Schools in India's Delhi close as smog envelops city

The concentration of PM2.5 was 51.9 times higher than the WHO safety guidelines.

Jean Chien Tay | November 18, 2021, 01:33 PM

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All schools and colleges in Delhi, India, have been shut indefinitely due to worsening levels of air pollution, the BBC reported.

City might be going into a brief lockdown

Apart from transport and defence-related projects, construction work in the city has also been banned until Nov. 21.

Previously on Nov. 13, the state government had initially ordered schools to close for a week and construction work to halt for four days, according to Al Jazeera.

The BBC reported that India's Supreme Court ordered the state and federal government to implement "imminent and emergency" measures to handle the pollution.

The local government is considering a weekend lockdown to curtail automobile traffic and other potentially polluting sources of activity, and is waiting for approval from India's Supreme Court, AP reported.

However, the decision is deemed ineffective by some experts, who said it's not going to do much to reduce pollution, and might even disrupt the lives of millions of people.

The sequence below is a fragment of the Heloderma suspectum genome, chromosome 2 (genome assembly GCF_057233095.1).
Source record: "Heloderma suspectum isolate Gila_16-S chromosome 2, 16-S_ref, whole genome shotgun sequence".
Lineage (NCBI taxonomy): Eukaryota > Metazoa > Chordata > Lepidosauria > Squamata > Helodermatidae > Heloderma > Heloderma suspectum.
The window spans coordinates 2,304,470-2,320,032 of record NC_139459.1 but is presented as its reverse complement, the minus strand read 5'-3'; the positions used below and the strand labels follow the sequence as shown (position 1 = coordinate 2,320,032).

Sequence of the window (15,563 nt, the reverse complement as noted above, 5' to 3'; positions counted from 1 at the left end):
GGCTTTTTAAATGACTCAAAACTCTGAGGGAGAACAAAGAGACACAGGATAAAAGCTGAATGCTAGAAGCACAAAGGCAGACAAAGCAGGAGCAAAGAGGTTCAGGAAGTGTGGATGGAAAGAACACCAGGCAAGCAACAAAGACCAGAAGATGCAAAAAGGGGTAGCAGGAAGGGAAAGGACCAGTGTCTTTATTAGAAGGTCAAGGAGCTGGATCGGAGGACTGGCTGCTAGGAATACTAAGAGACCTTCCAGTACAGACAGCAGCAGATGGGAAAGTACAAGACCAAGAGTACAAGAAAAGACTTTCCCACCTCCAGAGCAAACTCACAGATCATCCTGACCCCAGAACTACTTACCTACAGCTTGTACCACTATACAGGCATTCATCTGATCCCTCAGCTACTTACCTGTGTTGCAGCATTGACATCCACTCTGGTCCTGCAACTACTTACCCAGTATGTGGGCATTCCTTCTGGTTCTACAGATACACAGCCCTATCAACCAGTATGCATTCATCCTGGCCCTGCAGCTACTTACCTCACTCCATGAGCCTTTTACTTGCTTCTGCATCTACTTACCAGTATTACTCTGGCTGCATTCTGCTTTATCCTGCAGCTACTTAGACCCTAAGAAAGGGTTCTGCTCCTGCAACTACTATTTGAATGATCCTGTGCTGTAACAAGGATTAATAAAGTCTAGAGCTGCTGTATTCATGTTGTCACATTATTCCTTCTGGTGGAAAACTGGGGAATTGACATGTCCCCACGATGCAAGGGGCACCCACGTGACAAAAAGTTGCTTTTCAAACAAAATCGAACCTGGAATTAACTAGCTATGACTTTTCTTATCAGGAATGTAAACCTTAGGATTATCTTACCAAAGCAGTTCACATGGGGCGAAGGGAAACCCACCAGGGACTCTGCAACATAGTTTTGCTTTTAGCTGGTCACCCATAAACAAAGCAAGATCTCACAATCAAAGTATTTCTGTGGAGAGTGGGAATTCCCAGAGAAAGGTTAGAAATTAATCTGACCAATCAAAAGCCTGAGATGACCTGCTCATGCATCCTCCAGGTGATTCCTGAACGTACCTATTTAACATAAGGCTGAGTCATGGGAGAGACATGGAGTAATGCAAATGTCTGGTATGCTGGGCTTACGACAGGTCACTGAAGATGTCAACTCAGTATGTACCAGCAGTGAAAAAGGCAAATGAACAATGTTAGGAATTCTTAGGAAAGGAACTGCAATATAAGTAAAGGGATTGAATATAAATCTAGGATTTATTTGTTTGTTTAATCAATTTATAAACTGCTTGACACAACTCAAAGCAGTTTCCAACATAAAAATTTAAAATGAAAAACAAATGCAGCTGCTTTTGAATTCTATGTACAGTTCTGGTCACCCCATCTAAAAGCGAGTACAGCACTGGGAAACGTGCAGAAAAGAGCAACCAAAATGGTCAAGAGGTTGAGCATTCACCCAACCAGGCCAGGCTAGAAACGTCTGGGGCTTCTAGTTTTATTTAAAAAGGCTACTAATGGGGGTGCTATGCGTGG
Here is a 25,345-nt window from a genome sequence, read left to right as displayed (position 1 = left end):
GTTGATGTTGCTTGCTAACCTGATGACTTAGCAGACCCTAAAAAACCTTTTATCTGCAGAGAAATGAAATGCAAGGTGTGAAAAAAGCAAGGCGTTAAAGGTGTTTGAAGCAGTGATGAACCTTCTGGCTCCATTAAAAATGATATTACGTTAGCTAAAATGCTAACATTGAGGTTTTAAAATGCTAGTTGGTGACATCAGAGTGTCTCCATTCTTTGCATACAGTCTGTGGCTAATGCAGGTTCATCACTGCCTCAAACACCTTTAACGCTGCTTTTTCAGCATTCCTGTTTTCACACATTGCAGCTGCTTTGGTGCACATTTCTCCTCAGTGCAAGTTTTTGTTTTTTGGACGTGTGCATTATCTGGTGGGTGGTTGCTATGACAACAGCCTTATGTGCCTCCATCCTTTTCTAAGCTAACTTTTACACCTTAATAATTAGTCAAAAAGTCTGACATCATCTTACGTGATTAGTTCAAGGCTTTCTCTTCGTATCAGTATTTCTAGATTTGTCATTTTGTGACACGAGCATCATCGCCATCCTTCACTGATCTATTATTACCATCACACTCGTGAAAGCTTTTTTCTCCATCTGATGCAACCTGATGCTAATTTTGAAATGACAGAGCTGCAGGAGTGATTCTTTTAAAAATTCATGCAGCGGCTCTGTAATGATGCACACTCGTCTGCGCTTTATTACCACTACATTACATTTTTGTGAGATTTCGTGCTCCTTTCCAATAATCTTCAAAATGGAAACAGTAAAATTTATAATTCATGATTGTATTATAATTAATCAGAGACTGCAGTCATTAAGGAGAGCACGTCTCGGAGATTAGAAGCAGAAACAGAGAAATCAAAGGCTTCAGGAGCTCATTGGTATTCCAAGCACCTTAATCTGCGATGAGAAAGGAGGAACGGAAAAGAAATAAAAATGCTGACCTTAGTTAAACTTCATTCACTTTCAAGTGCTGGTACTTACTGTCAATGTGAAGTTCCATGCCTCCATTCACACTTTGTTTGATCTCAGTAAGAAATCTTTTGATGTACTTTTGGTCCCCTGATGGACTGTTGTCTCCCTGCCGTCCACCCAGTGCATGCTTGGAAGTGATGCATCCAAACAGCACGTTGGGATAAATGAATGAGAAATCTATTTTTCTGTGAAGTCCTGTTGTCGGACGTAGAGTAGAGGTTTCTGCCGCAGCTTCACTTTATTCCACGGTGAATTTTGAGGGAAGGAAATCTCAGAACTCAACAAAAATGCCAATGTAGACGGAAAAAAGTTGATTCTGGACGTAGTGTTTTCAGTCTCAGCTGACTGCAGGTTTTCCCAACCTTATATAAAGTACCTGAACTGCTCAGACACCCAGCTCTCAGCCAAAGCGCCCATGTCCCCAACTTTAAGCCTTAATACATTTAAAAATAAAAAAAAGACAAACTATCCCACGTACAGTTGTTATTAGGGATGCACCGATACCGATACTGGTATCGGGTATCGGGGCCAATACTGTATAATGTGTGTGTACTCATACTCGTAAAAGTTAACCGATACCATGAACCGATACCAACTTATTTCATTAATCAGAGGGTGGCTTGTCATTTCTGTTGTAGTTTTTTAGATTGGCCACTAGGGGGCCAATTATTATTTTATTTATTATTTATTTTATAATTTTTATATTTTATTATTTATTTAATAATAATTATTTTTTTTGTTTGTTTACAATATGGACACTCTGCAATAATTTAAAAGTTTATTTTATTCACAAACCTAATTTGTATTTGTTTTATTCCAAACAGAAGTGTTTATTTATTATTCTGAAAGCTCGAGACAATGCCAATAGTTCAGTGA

Concentration of PM2.5 particles way higher than WHO guidelines

Since the festival of Diwali, Delhi has reportedly been affected by a toxic haze.

As of Nov. 18, the air pollution tracking website IQAir rates the city's air quality index (AQI) at 310 AQI, well above the 100 AQI that is deemed "satisfactory" by the U.S. Environmental Protection Agency.

Meanwhile, the concentration of the harmful PM2.5 pollutant in Delhi's air is also 51.9 times higher than the World Health Organisation (WHO)'s safety guidelines.

More measures to handle air pollution

According to Bloomberg, six coal-fired power plants located around Delhi have been ordered to halt operations until the end of November, as authorities are looking to clean the air in the city.

Trucks have been restricted from entering Delhi and its neighbouring states, except for those carrying essential goods, as per the BBC.

Delhi's Commission for Air Quality Management also said that at least 50 per cent of government staff should work from home until Nov. 21, and encouraged private firms to implement similar measures, Al Jazeera reported.

Additionally, water sprinklers and "anti-smog guns" will reportedly be deployed at hotspots for at least three times a day.

Annual occurrence

Despite the closure of power plants, the power supply for Delhi and its neighbouring states is unlikely to be affected, as power companies would usually prepare in advance for the annual occurrence, according to Bloomberg.

Every year, the city and its surroundings are affected by a toxic haze, especially when temperatures drop nearing winter.

Indian billionaire Sunil Mittal said Delhi was "covered with smog", when he was speaking at the Bloomberg New Economy Forum in Singapore on Nov. 17.

Highlighting the issue of air pollution and climate change, Mittal added that Delhi is experiencing one of its worst weeks, and that they "can't live like this".

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Top image via BBC/Getty Images